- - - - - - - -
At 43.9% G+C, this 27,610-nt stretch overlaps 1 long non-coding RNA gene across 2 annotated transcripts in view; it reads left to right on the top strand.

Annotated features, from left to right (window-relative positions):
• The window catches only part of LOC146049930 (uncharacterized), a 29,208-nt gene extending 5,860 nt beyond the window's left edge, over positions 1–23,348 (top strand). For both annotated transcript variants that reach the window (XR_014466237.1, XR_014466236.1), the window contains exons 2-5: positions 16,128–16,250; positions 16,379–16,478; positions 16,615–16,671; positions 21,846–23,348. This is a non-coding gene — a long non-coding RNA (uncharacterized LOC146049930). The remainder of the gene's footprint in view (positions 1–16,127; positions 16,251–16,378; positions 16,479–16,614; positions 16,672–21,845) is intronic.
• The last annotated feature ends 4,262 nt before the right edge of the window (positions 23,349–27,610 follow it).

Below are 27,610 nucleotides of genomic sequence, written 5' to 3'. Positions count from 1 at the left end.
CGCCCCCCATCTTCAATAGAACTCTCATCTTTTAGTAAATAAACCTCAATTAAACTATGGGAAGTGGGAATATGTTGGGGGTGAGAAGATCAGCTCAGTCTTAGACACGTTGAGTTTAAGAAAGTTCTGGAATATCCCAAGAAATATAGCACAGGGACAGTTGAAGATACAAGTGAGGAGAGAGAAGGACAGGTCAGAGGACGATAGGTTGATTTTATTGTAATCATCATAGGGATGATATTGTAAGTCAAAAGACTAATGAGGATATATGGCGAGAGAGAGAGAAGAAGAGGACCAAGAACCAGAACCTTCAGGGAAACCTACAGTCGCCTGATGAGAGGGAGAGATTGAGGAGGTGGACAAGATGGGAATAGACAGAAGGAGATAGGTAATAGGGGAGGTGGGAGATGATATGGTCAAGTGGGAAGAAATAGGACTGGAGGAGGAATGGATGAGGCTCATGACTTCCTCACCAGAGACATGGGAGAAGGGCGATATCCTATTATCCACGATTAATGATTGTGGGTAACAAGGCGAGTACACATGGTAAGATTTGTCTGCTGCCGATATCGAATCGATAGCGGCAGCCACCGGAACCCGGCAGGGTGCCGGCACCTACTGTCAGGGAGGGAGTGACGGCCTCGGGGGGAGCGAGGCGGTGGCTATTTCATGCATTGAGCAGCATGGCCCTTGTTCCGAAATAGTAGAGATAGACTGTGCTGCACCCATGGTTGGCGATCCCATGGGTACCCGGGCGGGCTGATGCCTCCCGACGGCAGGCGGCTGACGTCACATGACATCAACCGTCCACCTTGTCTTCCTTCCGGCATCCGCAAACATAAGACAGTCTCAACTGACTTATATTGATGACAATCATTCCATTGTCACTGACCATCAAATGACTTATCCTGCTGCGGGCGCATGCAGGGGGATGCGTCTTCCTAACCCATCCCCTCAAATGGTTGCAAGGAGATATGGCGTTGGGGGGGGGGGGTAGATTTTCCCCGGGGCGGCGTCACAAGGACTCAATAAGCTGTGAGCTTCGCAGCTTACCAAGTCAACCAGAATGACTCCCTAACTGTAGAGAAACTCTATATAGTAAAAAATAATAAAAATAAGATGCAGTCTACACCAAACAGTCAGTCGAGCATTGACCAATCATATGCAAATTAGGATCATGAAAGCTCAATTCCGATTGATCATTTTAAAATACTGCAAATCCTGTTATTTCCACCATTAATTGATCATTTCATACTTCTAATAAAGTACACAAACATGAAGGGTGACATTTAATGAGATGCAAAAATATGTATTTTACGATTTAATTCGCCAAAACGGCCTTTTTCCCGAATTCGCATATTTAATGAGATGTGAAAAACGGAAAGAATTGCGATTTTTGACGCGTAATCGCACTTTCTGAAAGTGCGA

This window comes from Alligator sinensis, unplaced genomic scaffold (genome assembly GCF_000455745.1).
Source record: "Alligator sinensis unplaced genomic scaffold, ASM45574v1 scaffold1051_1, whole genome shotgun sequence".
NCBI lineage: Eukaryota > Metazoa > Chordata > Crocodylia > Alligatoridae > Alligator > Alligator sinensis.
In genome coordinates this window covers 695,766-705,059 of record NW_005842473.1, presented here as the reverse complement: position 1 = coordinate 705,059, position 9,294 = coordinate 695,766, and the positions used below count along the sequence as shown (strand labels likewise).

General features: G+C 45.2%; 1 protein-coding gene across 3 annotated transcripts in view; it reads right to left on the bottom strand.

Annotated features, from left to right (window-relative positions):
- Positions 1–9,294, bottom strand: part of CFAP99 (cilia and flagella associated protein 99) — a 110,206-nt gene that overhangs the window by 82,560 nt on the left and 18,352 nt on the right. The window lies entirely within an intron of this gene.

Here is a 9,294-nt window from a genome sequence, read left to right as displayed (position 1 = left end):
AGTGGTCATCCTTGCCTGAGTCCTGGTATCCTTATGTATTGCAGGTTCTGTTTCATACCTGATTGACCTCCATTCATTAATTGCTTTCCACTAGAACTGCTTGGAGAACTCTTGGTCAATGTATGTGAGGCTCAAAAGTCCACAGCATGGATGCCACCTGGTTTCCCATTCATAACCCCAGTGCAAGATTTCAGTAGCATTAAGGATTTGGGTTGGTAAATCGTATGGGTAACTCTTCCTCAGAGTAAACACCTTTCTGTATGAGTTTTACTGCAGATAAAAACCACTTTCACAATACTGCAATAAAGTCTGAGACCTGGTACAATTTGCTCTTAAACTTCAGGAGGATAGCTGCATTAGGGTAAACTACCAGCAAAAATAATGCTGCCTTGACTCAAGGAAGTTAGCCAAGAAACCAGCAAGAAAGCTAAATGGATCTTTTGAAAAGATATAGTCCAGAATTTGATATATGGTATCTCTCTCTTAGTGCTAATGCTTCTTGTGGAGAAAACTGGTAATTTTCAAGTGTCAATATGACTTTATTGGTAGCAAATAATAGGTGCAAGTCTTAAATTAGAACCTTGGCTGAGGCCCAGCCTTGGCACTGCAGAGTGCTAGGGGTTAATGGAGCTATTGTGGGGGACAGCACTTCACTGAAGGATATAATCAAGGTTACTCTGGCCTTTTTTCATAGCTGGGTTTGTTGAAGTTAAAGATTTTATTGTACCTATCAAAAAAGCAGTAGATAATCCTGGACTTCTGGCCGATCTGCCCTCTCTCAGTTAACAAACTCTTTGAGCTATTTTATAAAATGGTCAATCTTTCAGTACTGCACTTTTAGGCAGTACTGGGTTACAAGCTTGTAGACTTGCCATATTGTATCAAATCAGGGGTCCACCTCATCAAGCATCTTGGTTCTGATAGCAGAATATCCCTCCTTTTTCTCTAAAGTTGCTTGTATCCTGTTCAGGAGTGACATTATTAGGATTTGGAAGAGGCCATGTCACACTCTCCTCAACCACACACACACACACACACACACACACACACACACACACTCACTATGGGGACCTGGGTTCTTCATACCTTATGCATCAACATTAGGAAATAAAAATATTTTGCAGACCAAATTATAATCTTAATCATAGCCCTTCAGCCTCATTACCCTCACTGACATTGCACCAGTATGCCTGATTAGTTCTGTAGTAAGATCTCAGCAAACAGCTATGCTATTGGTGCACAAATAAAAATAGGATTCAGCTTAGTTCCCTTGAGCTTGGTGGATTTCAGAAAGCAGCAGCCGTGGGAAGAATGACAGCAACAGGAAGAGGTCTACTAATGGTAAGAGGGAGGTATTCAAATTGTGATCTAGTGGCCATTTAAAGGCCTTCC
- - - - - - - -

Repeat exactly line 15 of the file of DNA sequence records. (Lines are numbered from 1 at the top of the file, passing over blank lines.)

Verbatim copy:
AGTGGTCATCCTTGCCTGAGTCCTGGTATCCTTATGTATTGCAGGTTCTGTTTCATACCTGATTGACCTCCATTCATTAATTGCTTTCCACTAGAACTGCTTGGAGAACTCTTGGTCAATGTATGTGAGGCTCAAAAGTCCACAGCATGGATGCCACCTGGTTTCCCATTCATAACCCCAGTGCAAGATTTCAGTAGCATTAAGGATTTGGGTTGGTAAATCGTATGGGTAACTCTTCCTCAGAGTAAACACCTTTCTGTATGAGTTTTACTGCAGATAAAAACCACTTTCACAATACTGCAATAAAGTCTGAGACCTGGTACAATTTGCTCTTAAACTTCAGGAGGATAGCTGCATTAGGGTAAACTACCAGCAAAAATAATGCTGCCTTGACTCAAGGAAGTTAGCCAAGAAACCAGCAAGAAAGCTAAATGGATCTTTTGAAAAGATATAGTCCAGAATTTGATATATGGTATCTCTCTCTTAGTGCTAATGCTTCTTGTGGAGAAAACTGGTAATTTTCAAGTGTCAATATGACTTTATTGGTAGCAAATAATAGGTGCAAGTCTTAAATTAGAACCTTGGCTGAGGCCCAGCCTTGGCACTGCAGAGTGCTAGGGGTTAATGGAGCTATTGTGGGGGACAGCACTTCACTGAAGGATATAATCAAGGTTACTCTGGCCTTTTTTCATAGCTGGGTTTGTTGAAGTTAAAGATTTTATTGTACCTATCAAAAAAGCAGTAGATAATCCTGGACTTCTGGCCGATCTGCCCTCTCTCAGTTAACAAACTCTTTGAGCTATTTTATAAAATGGTCAATCTTTCAGTACTGCACTTTTAGGCAGTACTGGGTTACAAGCTTGTAGACTTGCCATATTGTATCAAATCAGGGGTCCACCTCATCAAGCATCTTGGTTCTGATAGCAGAATATCCCTCCTTTTTCTCTAAAGTTGCTTGTATCCTGTTCAGGAGTGACATTATTAGGATTTGGAAGAGGCCATGTCACACTCTCCTCAACCACACACACACACACACACACACACACACACACACACACTCACTATGGGGACCTGGGTTCTTCATACCTTATGCATCAACATTAGGAAATAAAAATATTTTGCAGACCAAATTATAATCTTAATCATAGCCCTTCAGCCTCATTACCCTCACTGACATTGCACCAGTATGCCTGATTAGTTCTGTAGTAAGATCTCAGCAAACAGCTATGCTATTGGTGCACAAATAAAAATAGGATTCAGCTTAGTTCCCTTGAGCTTGGTGGATTTCAGAAAGCAGCAGCCGTGGGAAGAATGACAGCAACAGGAAGAGGTCTACTAATGGTAAGAGGGAGGTATTCAAATTGTGATCTAGTGGCCATTTAAAGGCCTTCC